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United States v. Richardson

United States District Court, W.D. Wisconsin

April 12, 2018



          Barbara B. Crabb District Judge.

         A hearing on the probation office's petition for judicial review of Micah W. Richardson's supervised release was held on April 12, 2018, before U.S. District Judge Barbara B. Crabb. The government appeared by Assistant U.S. Attorney Elizabeth Altman. Defendant was present in person and by counsel Erika Bierma. Also present was U.S. Probation Officer Jelani Brown. From the record, I make the following findings of fact.


         Defendant was sentenced in the Western District of Wisconsin on February 10, 2009, following his conviction for distribution of cocaine base, in violation of 21 U.S.C. § 841(a)(1) and 18 U.S.C. § 2. This offense is a Class C felony. He was committed to the custody of the Bureau of Prisons to serve a term of imprisonment of 156 months, to be followed by a three-year term of supervised release. On November 16, 2011, defendant's sentence was amended to 100 months' imprisonment. The term of supervised release was not amended. On December 17, 2014, defendant's sentence was amended a second time. An 84-month term of imprisonment was imposed. Again, the term of supervised release was not amended.

         On November 1, 2015, defendant began his first term of supervised release. On May 4, 2016, he was arrested for intimidation of a witness, battery and disorderly conduct. While defendant was released on bail for the offenses, he was arrested and charged with battery against the same victim. A search of defendant's vehicle at the time of his second arrest revealed large amounts of cocaine and heroin. On July 20, 2016, defendant's supervised release was revoked and he was sentenced to a twelve-month term of imprisonment, to be followed by a two-year term of supervised release. On July 22, 2017, defendant's second term of supervised release commenced.

         Defendant violated Standard Condition No. 1, which prohibits him from leaving the judicial district without the permission of the court or probation office. He also violated Standard Condition No. 3 of his supervised release conditions, which requires him to answer truthfully all inquiries by the probation officer and follow the instructions of the probation officer. On November 3, 2017, defendant was instructed not to return to Chicago, Illinois. He was directed to establish a residence in the Western District of Wisconsin. He failed to do as instructed. On November 28, 2018, defendant admitted he was cited for speeding in Illinois during the previous week.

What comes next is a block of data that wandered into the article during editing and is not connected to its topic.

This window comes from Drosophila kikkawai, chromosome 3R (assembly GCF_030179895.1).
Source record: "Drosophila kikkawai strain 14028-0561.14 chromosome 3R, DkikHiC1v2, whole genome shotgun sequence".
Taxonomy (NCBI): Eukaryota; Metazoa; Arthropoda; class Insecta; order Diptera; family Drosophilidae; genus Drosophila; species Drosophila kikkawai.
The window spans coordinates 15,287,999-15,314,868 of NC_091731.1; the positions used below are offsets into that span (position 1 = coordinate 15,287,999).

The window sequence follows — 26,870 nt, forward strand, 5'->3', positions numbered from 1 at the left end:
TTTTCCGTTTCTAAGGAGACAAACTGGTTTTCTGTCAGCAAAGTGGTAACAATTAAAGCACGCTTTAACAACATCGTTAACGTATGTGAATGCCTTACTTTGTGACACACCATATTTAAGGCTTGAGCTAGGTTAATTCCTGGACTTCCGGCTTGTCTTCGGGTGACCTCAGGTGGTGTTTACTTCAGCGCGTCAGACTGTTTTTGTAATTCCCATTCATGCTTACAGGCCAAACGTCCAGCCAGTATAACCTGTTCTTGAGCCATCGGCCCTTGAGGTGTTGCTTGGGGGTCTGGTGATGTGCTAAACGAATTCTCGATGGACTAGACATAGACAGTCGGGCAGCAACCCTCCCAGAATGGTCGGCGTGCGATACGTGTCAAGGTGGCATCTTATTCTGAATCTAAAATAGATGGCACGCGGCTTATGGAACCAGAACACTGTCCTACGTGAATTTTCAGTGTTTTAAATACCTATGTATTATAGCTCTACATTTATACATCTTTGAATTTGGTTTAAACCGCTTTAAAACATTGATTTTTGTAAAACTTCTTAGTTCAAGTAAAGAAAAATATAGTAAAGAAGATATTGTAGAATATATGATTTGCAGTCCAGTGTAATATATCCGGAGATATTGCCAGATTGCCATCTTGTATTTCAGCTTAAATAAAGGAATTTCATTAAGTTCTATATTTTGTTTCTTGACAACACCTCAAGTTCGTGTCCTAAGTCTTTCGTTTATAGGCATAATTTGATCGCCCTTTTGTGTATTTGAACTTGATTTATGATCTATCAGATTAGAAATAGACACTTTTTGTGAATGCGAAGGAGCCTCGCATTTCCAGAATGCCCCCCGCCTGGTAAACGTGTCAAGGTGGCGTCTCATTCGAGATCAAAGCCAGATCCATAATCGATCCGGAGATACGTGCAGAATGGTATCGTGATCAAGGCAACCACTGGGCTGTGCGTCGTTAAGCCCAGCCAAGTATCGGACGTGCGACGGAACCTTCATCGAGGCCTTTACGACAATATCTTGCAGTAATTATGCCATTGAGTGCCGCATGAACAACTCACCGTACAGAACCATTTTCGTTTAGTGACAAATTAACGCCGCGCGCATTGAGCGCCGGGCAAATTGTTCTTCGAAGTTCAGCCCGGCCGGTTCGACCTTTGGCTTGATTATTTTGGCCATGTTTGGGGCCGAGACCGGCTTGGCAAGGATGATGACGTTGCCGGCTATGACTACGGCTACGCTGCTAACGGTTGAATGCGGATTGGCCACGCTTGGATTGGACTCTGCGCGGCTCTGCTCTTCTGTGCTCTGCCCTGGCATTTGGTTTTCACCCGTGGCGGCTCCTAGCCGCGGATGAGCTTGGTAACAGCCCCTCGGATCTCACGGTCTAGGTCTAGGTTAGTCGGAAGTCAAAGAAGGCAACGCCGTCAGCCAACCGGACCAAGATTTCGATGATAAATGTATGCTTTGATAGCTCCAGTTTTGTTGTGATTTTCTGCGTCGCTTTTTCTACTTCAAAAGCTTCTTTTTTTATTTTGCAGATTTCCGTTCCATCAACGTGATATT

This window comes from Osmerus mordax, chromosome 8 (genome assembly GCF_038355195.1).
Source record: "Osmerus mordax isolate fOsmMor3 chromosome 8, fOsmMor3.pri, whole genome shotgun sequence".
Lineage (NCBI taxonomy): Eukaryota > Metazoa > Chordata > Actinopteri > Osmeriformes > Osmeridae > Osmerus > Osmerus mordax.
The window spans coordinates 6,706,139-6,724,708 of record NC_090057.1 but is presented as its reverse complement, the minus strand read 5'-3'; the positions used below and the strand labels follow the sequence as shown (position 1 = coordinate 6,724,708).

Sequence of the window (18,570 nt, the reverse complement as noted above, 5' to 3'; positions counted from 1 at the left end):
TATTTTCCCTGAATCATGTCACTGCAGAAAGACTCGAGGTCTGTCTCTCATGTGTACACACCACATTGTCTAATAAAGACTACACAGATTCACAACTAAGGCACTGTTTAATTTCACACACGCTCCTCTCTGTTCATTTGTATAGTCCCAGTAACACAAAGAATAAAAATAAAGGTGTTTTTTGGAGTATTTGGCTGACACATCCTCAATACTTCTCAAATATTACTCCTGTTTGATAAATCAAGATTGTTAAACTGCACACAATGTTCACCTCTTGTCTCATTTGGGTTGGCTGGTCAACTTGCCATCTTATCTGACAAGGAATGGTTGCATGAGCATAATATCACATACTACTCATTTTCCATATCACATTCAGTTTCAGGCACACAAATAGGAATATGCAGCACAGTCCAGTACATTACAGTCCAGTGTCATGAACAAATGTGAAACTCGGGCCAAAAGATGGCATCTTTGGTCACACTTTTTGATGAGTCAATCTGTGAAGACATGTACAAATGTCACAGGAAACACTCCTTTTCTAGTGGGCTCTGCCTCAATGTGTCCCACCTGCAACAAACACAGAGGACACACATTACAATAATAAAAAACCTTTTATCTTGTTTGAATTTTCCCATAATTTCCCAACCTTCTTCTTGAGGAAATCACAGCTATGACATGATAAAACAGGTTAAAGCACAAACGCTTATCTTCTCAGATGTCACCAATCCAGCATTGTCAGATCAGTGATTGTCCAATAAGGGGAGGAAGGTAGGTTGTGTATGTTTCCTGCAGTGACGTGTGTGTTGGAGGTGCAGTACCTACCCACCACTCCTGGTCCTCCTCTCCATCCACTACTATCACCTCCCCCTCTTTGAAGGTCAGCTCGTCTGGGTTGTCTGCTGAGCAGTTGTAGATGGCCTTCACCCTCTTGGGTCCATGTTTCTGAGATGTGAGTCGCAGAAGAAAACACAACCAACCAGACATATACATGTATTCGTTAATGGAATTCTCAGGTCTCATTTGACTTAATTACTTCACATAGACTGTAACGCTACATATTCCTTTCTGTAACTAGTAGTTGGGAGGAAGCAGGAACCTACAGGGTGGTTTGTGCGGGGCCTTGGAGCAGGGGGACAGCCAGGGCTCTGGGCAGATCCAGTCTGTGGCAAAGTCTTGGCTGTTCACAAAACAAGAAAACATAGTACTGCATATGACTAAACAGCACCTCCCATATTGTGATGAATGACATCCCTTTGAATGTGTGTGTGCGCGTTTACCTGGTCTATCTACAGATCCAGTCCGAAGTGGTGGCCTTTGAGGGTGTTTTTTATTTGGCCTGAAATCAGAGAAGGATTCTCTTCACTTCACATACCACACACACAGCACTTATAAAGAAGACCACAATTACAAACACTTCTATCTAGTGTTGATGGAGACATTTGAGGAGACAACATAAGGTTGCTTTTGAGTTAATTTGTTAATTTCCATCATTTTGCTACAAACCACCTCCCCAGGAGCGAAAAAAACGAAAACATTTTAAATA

Defendant violated Standard Condition No. 4 of his supervised release requiring him to abstain from the use of alcohol and illegal drugs and from associating with drug users and sellers. Defendant tested positive for cocaine on October 16, 2017, and on February 9, 2018. He tested positive for marijuana on November 28, 2017. With the exception of the marijuana test on November 28, 2017, defendant denied drug use. It is essential for defendant to understand that revocation is mandatory under 18 U.S.C. § 3583(g)(4) if he submits more than three positive tests for controlled substances in one calendar year.


         Defendant's criminal history score falls within Criminal History Category IV. With a Grade C violation, he is facing an advisory guideline range of imprisonment of 6 to 12 months. The statutory maximum to which defendant can be sentenced upon revocation is two years, because his original conviction was a Class C felony. Title 18 U.S.C. § 3583(h) authorizes another term of supervised release to follow imprisonment if supervised release is revoked.

         Although it would be reasonable to find that defendant's violations warrant revocation, I am willing to grant him another opportunity to comply with his supervised release conditions by imposing an alternative to revocation. Accordingly, defendant's supervised release conditions will be modified to include a 45-day placement in a home detention program, which will include the use of location monitoring technology.


         IT IS ORDERED that defendant's term of supervised release be CONTINUED as entered on July 22, 2016, with the addition of the following special condition:



16. Participate for a period of 45 days in a location monitoring program that may include the following technologies: radio frequency (RF) monitoring, passive global positioning system (GPS) monitoring, active GPS monitoring, or voice recognition. Defendant shall abide by the technology requirements implemented at the direction of the supervising U.S. probation officer. Defendant shall be responsible for the cost of location monitoring. During this period, defendant shall remain at his residence every day from 8:30 p.m. to 6:30 a.m. Exceptions for employment and education purposes; religious services; medical, mental health, and substance abuse treatment; attorney visits; court appearances; and other activities are to be pre-approved by the supervising U.S. probation officer. Defendant is not to leave the Western District of Wisconsin during his participation in the location monitoring program without prior permission of the court.

Based on defendant's noncompliance, including his unwillingness to remain in the Western District of Wisconsin while on supervised release and the need to protect the community until he has had an opportunity to participate fully in treatment.

         Defendant is to comply with the mandatory conditions of supervised release, along with the standard and special conditions of supervised release imposed on July 22, 2016, which were reasonably related to the offense of conviction, his history and personal ...

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